Spinal cord injuries, much like TBIs, can permanently alter your life and cause long-term disabilities. If you or your loved one suffered a spinal cord injury in an accident, you’re likely dealing with significant medical expenses, lost wages, and serious physical and emotional pain. You may have questions about how to hold the negligent parties responsible — and you deserve answers.
At Petro Accident & Injury Attorneys, we assist injury victims with these often complex claims and help them get the compensation for their catastrophic injuries. To learn more, speak to a Birmingham AL spinal cord injury lawyer today.
Why Are Spinal Cord Injuries So Serious?
The spinal cord transmits messages from the brain to the rest of your body. It consists of bundles of nerves, blood vessels, and tissues. Nerves branch off the spinal cord and travel to your body parts. It starts at your brain stem and ends with a bundle of nerves in your tailbone, called the cauda equina.
Other nerves branch off the spinal cord. These nerves run throughout your body and help send messages from your brain to your limbs and body parts. This complex system controls your voluntary and involuntary motions, including breathing, walking, feeling, and speaking.
When the spinal cord is damaged, these functions are impacted. However, the extent of your disability will depend on where your spinal cord injury is located and its severity.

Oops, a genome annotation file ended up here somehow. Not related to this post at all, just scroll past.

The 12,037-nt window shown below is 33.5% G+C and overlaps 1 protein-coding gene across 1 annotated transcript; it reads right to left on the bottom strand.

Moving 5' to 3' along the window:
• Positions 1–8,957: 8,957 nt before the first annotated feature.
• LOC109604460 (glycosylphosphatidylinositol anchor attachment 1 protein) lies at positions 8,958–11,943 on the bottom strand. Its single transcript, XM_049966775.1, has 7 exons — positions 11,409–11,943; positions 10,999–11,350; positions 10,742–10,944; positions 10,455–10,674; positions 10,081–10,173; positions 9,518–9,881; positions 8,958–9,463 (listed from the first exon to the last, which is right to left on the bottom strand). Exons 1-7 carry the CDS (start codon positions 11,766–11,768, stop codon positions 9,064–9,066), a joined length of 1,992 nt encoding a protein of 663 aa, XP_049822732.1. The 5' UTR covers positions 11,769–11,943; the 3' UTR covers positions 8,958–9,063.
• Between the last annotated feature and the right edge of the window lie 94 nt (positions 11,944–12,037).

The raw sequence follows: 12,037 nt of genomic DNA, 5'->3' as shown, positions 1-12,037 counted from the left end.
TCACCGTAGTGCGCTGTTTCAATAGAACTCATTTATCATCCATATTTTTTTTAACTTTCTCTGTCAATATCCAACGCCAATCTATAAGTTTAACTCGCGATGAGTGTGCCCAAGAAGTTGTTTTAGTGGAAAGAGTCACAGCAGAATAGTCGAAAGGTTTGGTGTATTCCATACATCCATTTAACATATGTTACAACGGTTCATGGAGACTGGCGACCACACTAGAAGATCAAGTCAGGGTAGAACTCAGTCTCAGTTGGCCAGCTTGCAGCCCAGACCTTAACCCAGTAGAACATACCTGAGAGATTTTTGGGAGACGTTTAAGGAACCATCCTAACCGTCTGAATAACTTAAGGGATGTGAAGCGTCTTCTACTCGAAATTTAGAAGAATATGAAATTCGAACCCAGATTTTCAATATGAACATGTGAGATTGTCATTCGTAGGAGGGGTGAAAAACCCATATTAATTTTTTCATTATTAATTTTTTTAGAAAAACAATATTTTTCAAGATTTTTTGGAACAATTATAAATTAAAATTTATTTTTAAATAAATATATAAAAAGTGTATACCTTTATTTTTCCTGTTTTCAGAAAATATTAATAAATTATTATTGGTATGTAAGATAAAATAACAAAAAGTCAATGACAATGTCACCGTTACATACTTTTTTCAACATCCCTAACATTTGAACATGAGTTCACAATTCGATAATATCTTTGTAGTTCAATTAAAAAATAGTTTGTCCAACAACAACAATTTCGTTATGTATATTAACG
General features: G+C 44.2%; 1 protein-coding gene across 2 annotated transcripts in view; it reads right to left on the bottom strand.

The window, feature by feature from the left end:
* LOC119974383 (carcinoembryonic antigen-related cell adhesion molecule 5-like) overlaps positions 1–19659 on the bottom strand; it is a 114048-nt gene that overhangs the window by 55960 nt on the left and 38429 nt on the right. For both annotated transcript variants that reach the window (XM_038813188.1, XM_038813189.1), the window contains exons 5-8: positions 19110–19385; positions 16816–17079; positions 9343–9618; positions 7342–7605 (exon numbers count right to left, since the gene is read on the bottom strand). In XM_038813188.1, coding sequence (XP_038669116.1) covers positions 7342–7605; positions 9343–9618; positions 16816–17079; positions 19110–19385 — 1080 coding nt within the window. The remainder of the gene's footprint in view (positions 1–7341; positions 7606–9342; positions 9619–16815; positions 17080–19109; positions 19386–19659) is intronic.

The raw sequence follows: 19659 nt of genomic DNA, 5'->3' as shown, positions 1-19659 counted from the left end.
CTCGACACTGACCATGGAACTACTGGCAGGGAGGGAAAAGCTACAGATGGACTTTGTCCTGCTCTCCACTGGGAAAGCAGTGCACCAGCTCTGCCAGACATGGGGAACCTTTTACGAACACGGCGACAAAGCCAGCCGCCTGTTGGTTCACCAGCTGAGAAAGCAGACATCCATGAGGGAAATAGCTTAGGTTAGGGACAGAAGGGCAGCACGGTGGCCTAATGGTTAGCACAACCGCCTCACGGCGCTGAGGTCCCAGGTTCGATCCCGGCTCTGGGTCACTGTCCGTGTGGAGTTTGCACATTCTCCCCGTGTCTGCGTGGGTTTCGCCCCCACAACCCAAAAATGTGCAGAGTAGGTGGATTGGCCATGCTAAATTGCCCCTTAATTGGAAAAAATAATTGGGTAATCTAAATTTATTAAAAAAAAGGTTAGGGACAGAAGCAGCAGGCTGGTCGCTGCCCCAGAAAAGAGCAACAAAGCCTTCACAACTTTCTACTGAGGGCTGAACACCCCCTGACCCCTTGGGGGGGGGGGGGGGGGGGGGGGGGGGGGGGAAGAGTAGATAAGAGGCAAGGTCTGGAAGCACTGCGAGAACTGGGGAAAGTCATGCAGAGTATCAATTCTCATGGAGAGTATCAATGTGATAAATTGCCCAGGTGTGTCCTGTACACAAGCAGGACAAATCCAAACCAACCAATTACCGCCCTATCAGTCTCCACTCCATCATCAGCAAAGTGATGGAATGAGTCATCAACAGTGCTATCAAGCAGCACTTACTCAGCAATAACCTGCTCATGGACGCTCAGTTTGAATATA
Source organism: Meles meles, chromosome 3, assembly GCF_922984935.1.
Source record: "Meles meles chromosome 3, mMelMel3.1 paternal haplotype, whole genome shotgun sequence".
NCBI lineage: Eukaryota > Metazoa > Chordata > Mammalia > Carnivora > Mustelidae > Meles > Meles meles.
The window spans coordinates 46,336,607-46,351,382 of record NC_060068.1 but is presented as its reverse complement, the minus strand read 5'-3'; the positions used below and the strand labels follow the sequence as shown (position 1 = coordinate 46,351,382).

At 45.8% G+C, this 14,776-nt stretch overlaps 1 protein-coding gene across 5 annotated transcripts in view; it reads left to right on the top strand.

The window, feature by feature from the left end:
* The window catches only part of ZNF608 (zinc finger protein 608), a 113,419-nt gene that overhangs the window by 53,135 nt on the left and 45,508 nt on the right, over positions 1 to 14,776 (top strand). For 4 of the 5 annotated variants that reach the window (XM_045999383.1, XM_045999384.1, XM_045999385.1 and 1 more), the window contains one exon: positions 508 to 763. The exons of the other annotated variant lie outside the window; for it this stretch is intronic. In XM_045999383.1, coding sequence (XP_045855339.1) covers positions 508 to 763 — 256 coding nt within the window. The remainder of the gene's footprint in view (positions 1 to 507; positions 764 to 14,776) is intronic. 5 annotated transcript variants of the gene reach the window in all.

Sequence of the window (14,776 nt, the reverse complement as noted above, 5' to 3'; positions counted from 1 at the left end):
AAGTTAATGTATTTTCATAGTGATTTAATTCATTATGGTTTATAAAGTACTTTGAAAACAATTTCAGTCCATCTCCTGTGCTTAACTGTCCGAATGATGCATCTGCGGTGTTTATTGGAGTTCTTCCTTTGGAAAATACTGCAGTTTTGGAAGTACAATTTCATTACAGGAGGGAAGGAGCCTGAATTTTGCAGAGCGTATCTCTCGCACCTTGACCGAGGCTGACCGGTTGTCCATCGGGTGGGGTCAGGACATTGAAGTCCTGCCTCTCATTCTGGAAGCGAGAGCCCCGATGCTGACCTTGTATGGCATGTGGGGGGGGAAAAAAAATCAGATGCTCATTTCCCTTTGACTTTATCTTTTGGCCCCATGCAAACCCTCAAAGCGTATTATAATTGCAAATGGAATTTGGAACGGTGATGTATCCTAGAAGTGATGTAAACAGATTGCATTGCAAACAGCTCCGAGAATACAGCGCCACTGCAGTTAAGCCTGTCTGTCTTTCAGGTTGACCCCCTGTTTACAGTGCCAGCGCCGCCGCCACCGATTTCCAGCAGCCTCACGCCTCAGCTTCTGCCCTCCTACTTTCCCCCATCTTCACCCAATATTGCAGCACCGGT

Cervical Spinal Cord Injury (Neck)
These types of injury impact your function from the neck down, including your arms, legs, lungs, bowels, and bladder. These injuries are sometimes called quadriplegia. However, some people with lower cervical cord injuries do have some use of their arms.
Thoracic Spinal Cord Injury (Mid-Back)
You may be paralyzed from the chest down, but have normal feeling and use of your arms. People with thoracic cord injuries may have problems with walking, bowel and bladder control, and sexual function.
Lumbar Spinal Cord Injury (Low Back)
When you injure the lowest part of your spinal cord, you may have paralysis in your hips and legs, problems with walking and standing, bowel and bladder control, and sexual function. If your injury is in the very lowest levels of your spinal cord, you may be able to walk with an assistive device.
Complete or Partial Injuries
Another factor that can impact the severity of your symptoms is whether you experienced complete or partial damage to your spinal cord. With a complete injury, your spinal cord is fully severed, resulting in total loss of function and paralysis. In an incomplete injury, you still have some function in your spinal cord, which may allow you to retain some feeling and function. However, even with an incomplete spinal cord injury, you’ll need intensive medical care and rehabilitation.
How Do Spinal Cord Injuries Occur?
According to the National Spinal Cord Injury Statistical Center (NSCISC), located at the University of Alabama Birmingham, there are more than 17,700 new spinal cord injuries every year. In 2019, there were an estimated 291,000 people living with spinal cord injuries in the United States. While anyone can suffer a spinal cord injury, the average victim is in their 40s and male.